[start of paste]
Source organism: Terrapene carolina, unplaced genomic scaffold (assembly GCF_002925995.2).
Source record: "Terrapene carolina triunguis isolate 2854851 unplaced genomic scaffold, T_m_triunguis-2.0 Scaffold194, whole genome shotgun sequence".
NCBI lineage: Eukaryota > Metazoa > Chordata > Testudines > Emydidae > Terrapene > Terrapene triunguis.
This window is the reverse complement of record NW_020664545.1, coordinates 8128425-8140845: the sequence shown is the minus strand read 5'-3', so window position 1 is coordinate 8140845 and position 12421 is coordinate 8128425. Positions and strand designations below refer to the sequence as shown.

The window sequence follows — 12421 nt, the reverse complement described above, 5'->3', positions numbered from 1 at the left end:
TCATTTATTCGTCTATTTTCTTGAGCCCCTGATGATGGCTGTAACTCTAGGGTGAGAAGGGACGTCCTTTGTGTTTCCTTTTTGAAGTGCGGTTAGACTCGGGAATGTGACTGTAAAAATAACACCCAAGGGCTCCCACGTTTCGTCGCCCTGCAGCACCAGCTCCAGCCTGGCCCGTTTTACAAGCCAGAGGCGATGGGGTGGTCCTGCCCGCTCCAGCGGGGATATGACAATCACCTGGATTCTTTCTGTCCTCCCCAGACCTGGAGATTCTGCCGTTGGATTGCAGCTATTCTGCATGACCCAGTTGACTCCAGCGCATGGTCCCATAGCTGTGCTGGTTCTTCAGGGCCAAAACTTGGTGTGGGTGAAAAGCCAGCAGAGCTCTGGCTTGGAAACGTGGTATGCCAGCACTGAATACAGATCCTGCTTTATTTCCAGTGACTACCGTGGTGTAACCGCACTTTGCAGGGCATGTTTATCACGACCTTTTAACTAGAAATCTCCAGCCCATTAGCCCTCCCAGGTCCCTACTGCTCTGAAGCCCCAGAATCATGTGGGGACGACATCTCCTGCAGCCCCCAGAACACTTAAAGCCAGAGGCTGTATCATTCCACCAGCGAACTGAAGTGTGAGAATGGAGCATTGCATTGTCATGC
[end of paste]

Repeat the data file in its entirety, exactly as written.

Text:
Source organism: Terrapene carolina, unplaced genomic scaffold (assembly GCF_002925995.2).
Source record: "Terrapene carolina triunguis isolate 2854851 unplaced genomic scaffold, T_m_triunguis-2.0 Scaffold194, whole genome shotgun sequence".
NCBI lineage: Eukaryota > Metazoa > Chordata > Testudines > Emydidae > Terrapene > Terrapene triunguis.
This window is the reverse complement of record NW_020664545.1, coordinates 8128425-8140845: the sequence shown is the minus strand read 5'-3', so window position 1 is coordinate 8140845 and position 12421 is coordinate 8128425. Positions and strand designations below refer to the sequence as shown.

The window sequence follows — 12421 nt, the reverse complement described above, 5'->3', positions numbered from 1 at the left end:
TCATTTATTCGTCTATTTTCTTGAGCCCCTGATGATGGCTGTAACTCTAGGGTGAGAAGGGACGTCCTTTGTGTTTCCTTTTTGAAGTGCGGTTAGACTCGGGAATGTGACTGTAAAAATAACACCCAAGGGCTCCCACGTTTCGTCGCCCTGCAGCACCAGCTCCAGCCTGGCCCGTTTTACAAGCCAGAGGCGATGGGGTGGTCCTGCCCGCTCCAGCGGGGATATGACAATCACCTGGATTCTTTCTGTCCTCCCCAGACCTGGAGATTCTGCCGTTGGATTGCAGCTATTCTGCATGACCCAGTTGACTCCAGCGCATGGTCCCATAGCTGTGCTGGTTCTTCAGGGCCAAAACTTGGTGTGGGTGAAAAGCCAGCAGAGCTCTGGCTTGGAAACGTGGTATGCCAGCACTGAATACAGATCCTGCTTTATTTCCAGTGACTACCGTGGTGTAACCGCACTTTGCAGGGCATGTTTATCACGACCTTTTAACTAGAAATCTCCAGCCCATTAGCCCTCCCAGGTCCCTACTGCTCTGAAGCCCCAGAATCATGTGGGGACGACATCTCCTGCAGCCCCCAGAACACTTAAAGCCAGAGGCTGTATCATTCCACCAGCGAACTGAAGTGTGAGAATGGAGCATTGCATTGTCATGC